SOUTH CAROLINIANA LIBRARY
UNIVERSITY SOUTH CAROLINIANA SOCIETY
MODERN POLITICAL COLLECTIONS
Walt Lardner CollectionsThe Walt Lardner collection consists of five hundred eighty-five original cartoons representing the thirteen years Lardner spent in association with The State newspaper as a political cartoonist. The illustrations, often drawn to accompany a specific editorial, deal with subjects as diverse as the textile industry, Riverbanks Zoo, foreign investment, civil rights, and individuals ranging from Strom Thurmond to Jesse Jackson. Insightful, witty, and sometimes biting, Lardner's cartoons illustrate an eventful period in South Carolina and the nation.
Lardner was born in Queens Village, New York, in 1931. After a tour of duty with the U.S. Army, he attended the School of Visual Arts in New York, 1953-1955. He sold his first cartoon in 1954, and for the next decade his work appeared in such magazines as Argosy, Collier's, Look, Saturday Evening Post, and True. He also illustrated the Archie comic book series. In 1967, Lardner moved to South Carolina, where he began a long association with South Carolina Educational Television, eventually becoming the network's chief animator. During this period, he was also a regular free-lance contributor to The State.
The topical arrangement of the drawings reflects a wide variety of contemporary concerns of South Carolina and the nation during the 1970s and 1980s. Some drawings are trenchant, satirical comments on national and local politics, while others are empathetic, sometimes whimsical, depictions of everyday human foibles. The handful of color drawings on national topics such as the gas crisis and eroding confidence in government are particularly striking.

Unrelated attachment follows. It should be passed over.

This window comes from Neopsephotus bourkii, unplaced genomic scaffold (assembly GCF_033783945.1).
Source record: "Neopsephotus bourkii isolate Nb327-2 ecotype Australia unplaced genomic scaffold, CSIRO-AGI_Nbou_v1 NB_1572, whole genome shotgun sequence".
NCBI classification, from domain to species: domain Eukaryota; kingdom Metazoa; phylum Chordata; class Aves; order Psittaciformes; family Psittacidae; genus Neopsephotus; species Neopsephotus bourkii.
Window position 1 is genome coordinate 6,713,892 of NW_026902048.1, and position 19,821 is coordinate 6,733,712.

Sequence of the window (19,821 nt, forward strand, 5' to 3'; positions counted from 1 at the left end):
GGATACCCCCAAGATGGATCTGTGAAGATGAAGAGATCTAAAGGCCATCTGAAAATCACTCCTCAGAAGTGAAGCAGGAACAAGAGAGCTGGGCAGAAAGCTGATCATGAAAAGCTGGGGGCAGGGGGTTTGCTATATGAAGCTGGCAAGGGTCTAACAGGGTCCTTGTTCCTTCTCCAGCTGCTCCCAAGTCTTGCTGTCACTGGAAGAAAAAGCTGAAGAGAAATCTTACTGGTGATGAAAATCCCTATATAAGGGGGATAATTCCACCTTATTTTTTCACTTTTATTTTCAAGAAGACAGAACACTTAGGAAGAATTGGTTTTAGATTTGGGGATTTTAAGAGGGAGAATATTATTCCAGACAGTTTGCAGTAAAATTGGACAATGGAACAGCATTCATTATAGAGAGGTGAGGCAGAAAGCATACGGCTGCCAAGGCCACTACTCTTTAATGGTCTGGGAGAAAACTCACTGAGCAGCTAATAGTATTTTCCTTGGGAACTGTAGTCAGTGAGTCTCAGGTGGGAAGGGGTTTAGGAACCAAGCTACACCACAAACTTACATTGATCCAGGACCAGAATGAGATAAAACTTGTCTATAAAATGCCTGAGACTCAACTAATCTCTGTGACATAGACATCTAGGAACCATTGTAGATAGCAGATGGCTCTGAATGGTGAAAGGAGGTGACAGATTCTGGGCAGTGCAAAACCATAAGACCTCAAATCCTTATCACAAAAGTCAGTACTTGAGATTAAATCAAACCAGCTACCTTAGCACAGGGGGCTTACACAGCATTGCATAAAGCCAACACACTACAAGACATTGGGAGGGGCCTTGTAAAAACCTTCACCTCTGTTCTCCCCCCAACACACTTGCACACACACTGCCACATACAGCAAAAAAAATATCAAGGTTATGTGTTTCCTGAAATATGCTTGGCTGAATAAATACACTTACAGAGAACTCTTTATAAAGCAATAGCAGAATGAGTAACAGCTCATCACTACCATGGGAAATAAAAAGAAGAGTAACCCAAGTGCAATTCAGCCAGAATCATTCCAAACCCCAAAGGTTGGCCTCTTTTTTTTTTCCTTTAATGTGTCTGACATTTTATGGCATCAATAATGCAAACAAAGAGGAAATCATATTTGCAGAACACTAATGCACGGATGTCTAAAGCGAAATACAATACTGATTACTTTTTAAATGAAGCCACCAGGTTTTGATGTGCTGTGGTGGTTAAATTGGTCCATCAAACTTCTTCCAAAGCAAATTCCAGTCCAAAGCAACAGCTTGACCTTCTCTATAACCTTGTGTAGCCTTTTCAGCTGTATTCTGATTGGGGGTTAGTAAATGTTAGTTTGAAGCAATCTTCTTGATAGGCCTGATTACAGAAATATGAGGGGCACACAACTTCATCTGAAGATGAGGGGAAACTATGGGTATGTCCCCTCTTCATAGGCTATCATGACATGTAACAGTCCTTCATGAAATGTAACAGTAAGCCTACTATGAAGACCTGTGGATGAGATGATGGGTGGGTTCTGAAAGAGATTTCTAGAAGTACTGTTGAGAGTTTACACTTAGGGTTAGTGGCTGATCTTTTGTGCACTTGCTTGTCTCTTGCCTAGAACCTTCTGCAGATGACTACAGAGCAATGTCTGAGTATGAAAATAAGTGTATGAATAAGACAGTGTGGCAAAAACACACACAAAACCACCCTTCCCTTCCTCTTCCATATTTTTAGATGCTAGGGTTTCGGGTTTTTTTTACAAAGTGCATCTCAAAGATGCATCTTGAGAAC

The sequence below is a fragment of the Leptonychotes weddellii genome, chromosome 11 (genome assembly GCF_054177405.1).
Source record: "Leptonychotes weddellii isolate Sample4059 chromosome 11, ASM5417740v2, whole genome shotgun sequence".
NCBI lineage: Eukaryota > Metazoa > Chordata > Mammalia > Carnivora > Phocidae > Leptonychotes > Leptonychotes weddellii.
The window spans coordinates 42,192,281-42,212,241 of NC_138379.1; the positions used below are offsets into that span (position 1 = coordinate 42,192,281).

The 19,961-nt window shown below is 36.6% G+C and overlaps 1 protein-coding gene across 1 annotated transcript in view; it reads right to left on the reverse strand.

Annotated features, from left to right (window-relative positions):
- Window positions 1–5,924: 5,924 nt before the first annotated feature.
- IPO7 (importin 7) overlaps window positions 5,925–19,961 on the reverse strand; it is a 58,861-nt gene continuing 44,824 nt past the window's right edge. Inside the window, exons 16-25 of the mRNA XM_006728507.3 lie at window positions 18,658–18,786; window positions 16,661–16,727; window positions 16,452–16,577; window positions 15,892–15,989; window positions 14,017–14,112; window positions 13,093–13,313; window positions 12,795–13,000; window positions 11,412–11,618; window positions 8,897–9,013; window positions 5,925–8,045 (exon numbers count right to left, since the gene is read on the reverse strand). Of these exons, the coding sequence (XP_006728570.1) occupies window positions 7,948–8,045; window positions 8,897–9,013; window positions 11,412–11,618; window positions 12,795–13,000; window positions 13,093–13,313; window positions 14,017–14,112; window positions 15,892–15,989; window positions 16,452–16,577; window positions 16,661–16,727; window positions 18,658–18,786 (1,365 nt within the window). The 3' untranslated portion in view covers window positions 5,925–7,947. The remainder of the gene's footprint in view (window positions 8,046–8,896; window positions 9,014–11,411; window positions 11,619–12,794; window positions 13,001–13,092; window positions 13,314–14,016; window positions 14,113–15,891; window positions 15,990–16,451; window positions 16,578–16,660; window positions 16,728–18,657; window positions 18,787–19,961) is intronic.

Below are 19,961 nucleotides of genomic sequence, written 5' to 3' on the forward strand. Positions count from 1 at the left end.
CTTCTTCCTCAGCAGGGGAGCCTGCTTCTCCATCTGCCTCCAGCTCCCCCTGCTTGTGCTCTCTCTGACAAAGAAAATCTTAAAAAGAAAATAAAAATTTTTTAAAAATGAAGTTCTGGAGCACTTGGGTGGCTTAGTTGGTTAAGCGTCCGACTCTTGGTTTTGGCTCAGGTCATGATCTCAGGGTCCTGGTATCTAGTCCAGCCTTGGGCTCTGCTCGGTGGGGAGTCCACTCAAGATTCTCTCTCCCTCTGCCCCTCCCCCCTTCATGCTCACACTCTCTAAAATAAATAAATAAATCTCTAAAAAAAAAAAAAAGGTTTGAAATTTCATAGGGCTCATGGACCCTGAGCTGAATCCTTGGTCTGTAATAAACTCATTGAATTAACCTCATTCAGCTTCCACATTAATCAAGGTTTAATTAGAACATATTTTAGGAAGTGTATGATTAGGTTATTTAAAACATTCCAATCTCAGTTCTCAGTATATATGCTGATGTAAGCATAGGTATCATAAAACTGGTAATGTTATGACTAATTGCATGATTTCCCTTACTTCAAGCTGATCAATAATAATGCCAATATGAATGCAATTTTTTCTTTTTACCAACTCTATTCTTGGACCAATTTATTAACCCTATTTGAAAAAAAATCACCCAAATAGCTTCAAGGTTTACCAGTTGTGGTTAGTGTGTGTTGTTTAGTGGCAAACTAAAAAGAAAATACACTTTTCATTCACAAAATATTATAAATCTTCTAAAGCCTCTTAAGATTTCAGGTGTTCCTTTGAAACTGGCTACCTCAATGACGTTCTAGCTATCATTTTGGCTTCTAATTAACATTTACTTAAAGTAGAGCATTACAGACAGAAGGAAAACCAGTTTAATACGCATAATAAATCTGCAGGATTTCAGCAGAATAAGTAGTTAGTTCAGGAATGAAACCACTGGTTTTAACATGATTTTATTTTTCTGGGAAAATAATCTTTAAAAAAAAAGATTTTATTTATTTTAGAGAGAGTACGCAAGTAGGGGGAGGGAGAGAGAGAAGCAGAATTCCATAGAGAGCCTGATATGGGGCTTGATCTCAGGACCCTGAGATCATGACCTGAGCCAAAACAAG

Drawings regarding the South Carolina General Assembly concern themes such as home rule, redistricting, sales tax, and legislative pay raises. The illustrator's cleverest, most acerbic drawings in this group are reserved for one topicólegislative inaction. Environmental topics include nuclear waste, nuclear power, pollution, wetlands development, and the vagaries of South Carolina weather. Civil rights drawings convey a very real sense of the challenge of desegregation, freedom of choice, reapportionment, busing, racial policies at major universities, women's rights, and the controversy regarding the flags flown over the statehouse. Textile cartoons include references to organized labor.
The illustrator was a gifted observer of the tenures of governors Robert E. McNair, John C. West, James B. Edwards, Richard W. Riley, and Carroll A. Campbell. The cartoons representing the governors illustrate their triumphs and failures and the dilemmas they faced. Education, foreign trade, state budget, and taxes are all part of the gubernatorial continuum which Lardner documented. Other prominent figures featured in the cartoons include Solomon Blatt, Rembert Dennis, Marion Gressette, Fritz Hollings, Jesse Jackson, I. DeQuincey Newman, Strom Thurmond, and William Westmoreland.
Lardner also looked at local issues and politics. Richland County drawings cover topics such as Riverbanks Zoo, county council, the Chamber of Commerce, and local schools. Agriculture drawings concern the plight of the South Carolina farmer, food sales to foreign countries, and farm credit. Armed Services/Charleston Harbor covers base closings, overcrowding at the harbor, and the gradual decline in shipping. Debates over education funding, teacher pay raises, and Clemson and University of South Carolina football are depicted among the Education drawings.
National issues, arranged chronologically, concern Vietnam, Presidents Johnson, Nixon, Ford, Carter, Reagan, and Bush, the U.S. Supreme Court, inflation, the gas crisis, Japanese trade, Iran-Contra, Jesse Helms, the weather in California, and women's rights.
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